Sports are big business, and for the USA, they don’t get much bigger than Major League Baseball. Ok, yes, there’s the NHL, that’s a bit bigger. But there’s not much else. The thing is, though, such popularity means there’s a lot of money involved. And with the sort of money involved with MLB, teams have to be very careful who they recruit.
Historically, they use talent scouts that go and watch people play and use their experience to try and figure out who might be pretty good. It’s not an exact science and they don’t always get it right, but that’s the way it’s been. Now, thanks to technological advancements, it seems they’ve started to shift to using a couple of iPhones along with some artificial intelligence for a more analytical approach.
The League has partnered with Uplift Labs, which has developed AI-powered motion-tracking software, to help them find new players in the amateur leagues. This software watches and analyses 3D biometrics of people doing sports to see they perform using iPhones or iPads. It uses the iPhone’s cameras to watch the subject and then generates a full 3D motion-tracked recreation of their movements.
From here, you’re able to see their stance, technique and other traits you might want to keep an eye out for. It lets scouts see a player’s movements while they’re actually there watching them at the game. This takes a lot of the guesswork out of their job, letting them more easily target and recruit the better players. At least, that’s the theory.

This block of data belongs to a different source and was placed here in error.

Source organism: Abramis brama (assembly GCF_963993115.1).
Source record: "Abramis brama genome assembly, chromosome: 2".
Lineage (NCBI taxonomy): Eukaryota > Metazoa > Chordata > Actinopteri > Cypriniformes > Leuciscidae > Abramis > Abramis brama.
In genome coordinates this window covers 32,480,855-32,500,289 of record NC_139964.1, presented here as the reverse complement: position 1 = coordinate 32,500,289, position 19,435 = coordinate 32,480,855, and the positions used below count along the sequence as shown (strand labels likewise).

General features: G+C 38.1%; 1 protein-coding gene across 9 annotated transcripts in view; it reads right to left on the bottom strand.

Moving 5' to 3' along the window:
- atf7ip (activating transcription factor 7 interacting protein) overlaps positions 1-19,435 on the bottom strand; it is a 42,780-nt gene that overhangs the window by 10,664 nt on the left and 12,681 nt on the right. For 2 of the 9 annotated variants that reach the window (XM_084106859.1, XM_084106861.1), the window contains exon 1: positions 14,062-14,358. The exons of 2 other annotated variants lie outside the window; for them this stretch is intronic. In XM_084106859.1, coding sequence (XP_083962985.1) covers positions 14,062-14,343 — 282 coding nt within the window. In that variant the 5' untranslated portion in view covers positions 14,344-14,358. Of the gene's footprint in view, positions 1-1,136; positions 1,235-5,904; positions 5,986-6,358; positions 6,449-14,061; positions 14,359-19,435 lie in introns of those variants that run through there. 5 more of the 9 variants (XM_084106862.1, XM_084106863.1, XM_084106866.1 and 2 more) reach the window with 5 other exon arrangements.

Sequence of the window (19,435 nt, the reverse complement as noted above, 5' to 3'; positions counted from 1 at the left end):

Biometric Data Analytics
Of course, this biometric data can be obtained in other ways. Motion capture sensor kits can also be used to monitor the player’s movements and recreate them in the computer. The problem with such kits, however, is that their existence often affects player performance. You’re also only able to really use them in controlled lab conditions. Uplift Labs’ software allows them to do it in a real-world setting during actual gameplay.
That will save a lot of time and money. Its continued use on signed players during the season also means that they can more easily spot potential injuries or technique issues that can be addressed and resolved.
Not all good for players
On the flip side of this, though, it does have some potential downsides for the players. As the Wall Street Journal reports…
If a player is already projected to go near the top of the draft, MRI data or movement data may be used by a team to find potential red flags in the player’s athletic profile, which could be used to negotiate a smaller bonus for the player as he enters professional baseball.
This is baseball’s second major biometrics development since initially setting up the labs with the motion tracking kit. The new camera-based system will help them to save a lot of money and time, and let scouts analyse the players in more realistic environments. It will be very interesting to see how quickly it’s adopted across the game in the coming years as well as how successful it is at increasing the reliability of picks and overall quality of players and teams.
[via Wall Street Journal]